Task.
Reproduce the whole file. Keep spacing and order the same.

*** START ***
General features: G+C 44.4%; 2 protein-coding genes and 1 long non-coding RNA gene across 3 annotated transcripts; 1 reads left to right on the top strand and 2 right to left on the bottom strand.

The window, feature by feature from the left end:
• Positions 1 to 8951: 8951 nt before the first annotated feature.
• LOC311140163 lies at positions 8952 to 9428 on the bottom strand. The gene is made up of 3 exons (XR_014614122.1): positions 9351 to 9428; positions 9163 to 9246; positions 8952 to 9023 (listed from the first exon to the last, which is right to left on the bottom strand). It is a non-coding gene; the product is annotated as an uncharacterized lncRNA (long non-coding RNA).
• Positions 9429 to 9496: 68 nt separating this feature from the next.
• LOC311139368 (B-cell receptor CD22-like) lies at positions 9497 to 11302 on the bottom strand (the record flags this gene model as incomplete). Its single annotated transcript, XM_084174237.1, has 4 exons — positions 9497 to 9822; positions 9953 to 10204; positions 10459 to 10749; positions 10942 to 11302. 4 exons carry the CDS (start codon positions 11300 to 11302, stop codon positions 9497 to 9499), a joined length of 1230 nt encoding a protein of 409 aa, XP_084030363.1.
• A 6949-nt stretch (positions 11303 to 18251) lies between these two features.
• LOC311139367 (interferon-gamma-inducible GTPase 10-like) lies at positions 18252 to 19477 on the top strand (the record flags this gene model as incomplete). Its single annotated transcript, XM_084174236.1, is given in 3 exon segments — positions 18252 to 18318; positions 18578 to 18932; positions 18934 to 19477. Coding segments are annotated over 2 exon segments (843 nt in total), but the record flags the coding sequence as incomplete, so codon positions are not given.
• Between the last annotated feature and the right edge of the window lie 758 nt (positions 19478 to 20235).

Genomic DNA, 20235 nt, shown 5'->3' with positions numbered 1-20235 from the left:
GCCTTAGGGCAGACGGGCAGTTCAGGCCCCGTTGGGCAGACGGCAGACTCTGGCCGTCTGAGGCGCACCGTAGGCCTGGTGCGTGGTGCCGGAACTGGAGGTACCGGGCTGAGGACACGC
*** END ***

General features: G+C 44.4%; 2 protein-coding genes and 1 long non-coding RNA gene across 3 annotated transcripts; 1 reads left to right on the top strand and 2 right to left on the bottom strand.

The window, feature by feature from the left end:
• Positions 1 to 8951: 8951 nt before the first annotated feature.
• LOC311140163 lies at positions 8952 to 9428 on the bottom strand. The gene is made up of 3 exons (XR_014614122.1): positions 9351 to 9428; positions 9163 to 9246; positions 8952 to 9023 (listed from the first exon to the last, which is right to left on the bottom strand). It is a non-coding gene; the product is annotated as an uncharacterized lncRNA (long non-coding RNA).
• Positions 9429 to 9496: 68 nt separating this feature from the next.
• LOC311139368 (B-cell receptor CD22-like) lies at positions 9497 to 11302 on the bottom strand (the record flags this gene model as incomplete). Its single annotated transcript, XM_084174237.1, has 4 exons — positions 9497 to 9822; positions 9953 to 10204; positions 10459 to 10749; positions 10942 to 11302. 4 exons carry the CDS (start codon positions 11300 to 11302, stop codon positions 9497 to 9499), a joined length of 1230 nt encoding a protein of 409 aa, XP_084030363.1.
• A 6949-nt stretch (positions 11303 to 18251) lies between these two features.
• LOC311139367 (interferon-gamma-inducible GTPase 10-like) lies at positions 18252 to 19477 on the top strand (the record flags this gene model as incomplete). Its single annotated transcript, XM_084174236.1, is given in 3 exon segments — positions 18252 to 18318; positions 18578 to 18932; positions 18934 to 19477. Coding segments are annotated over 2 exon segments (843 nt in total), but the record flags the coding sequence as incomplete, so codon positions are not given.
• Between the last annotated feature and the right edge of the window lie 758 nt (positions 19478 to 20235).

Genomic DNA, 20235 nt, shown 5'->3' with positions numbered 1-20235 from the left:
GCCTTAGGGCAGACGGGCAGTTCAGGCCCCGTTGGGCAGACGGCAGACTCTGGCCGTCTGAGGCGCACCGTAGGCCTGGTGCGTGGTGCCGGAACTGGAGGTACCGGGCTGAGGACACGC